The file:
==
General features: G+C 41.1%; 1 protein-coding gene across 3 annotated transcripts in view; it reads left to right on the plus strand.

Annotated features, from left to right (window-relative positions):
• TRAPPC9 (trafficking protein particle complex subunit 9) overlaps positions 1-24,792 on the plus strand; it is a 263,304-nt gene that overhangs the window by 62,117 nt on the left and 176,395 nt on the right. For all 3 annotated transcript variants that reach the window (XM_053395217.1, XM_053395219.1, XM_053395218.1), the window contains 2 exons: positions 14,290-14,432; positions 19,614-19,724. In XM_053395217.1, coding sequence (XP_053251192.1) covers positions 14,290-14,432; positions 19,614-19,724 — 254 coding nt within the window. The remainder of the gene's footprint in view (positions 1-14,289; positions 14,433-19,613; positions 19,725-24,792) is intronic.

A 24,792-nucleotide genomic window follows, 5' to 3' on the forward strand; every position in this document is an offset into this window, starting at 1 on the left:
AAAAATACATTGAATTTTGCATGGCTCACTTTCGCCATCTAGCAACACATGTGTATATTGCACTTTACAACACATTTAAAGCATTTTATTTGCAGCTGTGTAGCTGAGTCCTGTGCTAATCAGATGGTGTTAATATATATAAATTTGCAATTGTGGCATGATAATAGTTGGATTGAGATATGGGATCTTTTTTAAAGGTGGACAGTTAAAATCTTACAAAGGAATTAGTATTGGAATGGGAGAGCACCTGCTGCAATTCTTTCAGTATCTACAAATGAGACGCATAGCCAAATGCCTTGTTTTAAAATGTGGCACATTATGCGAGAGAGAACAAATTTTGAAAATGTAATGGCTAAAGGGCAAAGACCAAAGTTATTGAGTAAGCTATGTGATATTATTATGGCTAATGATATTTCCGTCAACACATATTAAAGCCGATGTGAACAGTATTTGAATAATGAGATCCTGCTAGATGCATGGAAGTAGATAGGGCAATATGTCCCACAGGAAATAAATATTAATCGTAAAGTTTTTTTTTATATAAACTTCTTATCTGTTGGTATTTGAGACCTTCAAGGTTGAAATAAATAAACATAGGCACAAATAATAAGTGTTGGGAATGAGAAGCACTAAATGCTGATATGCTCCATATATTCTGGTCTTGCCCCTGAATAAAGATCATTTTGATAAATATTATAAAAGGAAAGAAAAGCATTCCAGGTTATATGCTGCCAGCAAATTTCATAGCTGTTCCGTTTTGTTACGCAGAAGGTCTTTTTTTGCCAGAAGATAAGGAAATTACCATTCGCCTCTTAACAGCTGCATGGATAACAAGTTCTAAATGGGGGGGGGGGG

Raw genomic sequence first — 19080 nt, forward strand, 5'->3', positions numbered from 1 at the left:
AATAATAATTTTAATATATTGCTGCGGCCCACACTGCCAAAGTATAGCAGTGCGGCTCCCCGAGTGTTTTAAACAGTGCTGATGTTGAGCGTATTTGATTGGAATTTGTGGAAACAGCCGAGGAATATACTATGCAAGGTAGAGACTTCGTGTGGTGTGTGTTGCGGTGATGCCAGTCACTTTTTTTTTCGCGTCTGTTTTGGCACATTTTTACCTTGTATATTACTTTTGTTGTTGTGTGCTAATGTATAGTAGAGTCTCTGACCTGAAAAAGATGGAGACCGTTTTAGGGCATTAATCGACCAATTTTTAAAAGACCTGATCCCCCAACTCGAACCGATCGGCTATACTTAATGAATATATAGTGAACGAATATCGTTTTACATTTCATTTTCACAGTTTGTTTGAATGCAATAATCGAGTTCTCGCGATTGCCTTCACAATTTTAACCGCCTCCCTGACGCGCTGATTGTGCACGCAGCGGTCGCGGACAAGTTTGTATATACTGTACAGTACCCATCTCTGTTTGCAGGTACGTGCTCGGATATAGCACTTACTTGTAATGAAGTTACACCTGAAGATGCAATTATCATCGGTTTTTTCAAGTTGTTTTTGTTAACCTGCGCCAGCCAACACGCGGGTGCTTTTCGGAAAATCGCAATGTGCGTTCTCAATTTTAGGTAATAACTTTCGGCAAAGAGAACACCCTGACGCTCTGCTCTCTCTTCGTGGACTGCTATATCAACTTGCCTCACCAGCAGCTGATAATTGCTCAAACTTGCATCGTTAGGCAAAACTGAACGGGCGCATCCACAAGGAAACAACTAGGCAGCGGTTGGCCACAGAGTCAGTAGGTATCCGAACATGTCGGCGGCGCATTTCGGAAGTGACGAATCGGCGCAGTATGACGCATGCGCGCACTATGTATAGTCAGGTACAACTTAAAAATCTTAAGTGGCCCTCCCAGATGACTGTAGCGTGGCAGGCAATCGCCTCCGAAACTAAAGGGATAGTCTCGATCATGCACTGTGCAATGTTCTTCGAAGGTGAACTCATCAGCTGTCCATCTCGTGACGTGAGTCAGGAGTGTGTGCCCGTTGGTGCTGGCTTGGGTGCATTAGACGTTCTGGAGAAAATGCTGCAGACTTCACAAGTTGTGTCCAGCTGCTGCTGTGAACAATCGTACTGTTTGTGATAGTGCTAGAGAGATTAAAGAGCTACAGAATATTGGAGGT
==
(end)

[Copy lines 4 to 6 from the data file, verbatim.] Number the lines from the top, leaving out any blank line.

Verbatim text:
A 24,792-nucleotide genomic window follows, 5' to 3' on the forward strand; every position in this document is an offset into this window, starting at 1 on the left:
AAAAATACATTGAATTTTGCATGGCTCACTTTCGCCATCTAGCAACACATGTGTATATTGCACTTTACAACACATTTAAAGCATTTTATTTGCAGCTGTGTAGCTGAGTCCTGTGCTAATCAGATGGTGTTAATATATATAAATTTGCAATTGTGGCATGATAATAGTTGGATTGAGATATGGGATCTTTTTTAAAGGTGGACAGTTAAAATCTTACAAAGGAATTAGTATTGGAATGGGAGAGCACCTGCTGCAATTCTTTCAGTATCTACAAATGAGACGCATAGCCAAATGCCTTGTTTTAAAATGTGGCACATTATGCGAGAGAGAACAAATTTTGAAAATGTAATGGCTAAAGGGCAAAGACCAAAGTTATTGAGTAAGCTATGTGATATTATTATGGCTAATGATATTTCCGTCAACACATATTAAAGCCGATGTGAACAGTATTTGAATAATGAGATCCTGCTAGATGCATGGAAGTAGATAGGGCAATATGTCCCACAGGAAATAAATATTAATCGTAAAGTTTTTTTTTATATAAACTTCTTATCTGTTGGTATTTGAGACCTTCAAGGTTGAAATAAATAAACATAGGCACAAATAATAAGTGTTGGGAATGAGAAGCACTAAATGCTGATATGCTCCATATATTCTGGTCTTGCCCCTGAATAAAGATCATTTTGATAAATATTATAAAAGGAAAGAAAAGCATTCCAGGTTATATGCTGCCAGCAAATTTCATAGCTGTTCCGTTTTGTTACGCAGAAGGTCTTTTTTTGCCAGAAGATAAGGAAATTACCATTCGCCTCTTAACAGCTGCATGGATAACAAGTTCTAAATGGGGGGGGGGGG

Raw genomic sequence first — 19080 nt, forward strand, 5'->3', positions numbered from 1 at the left: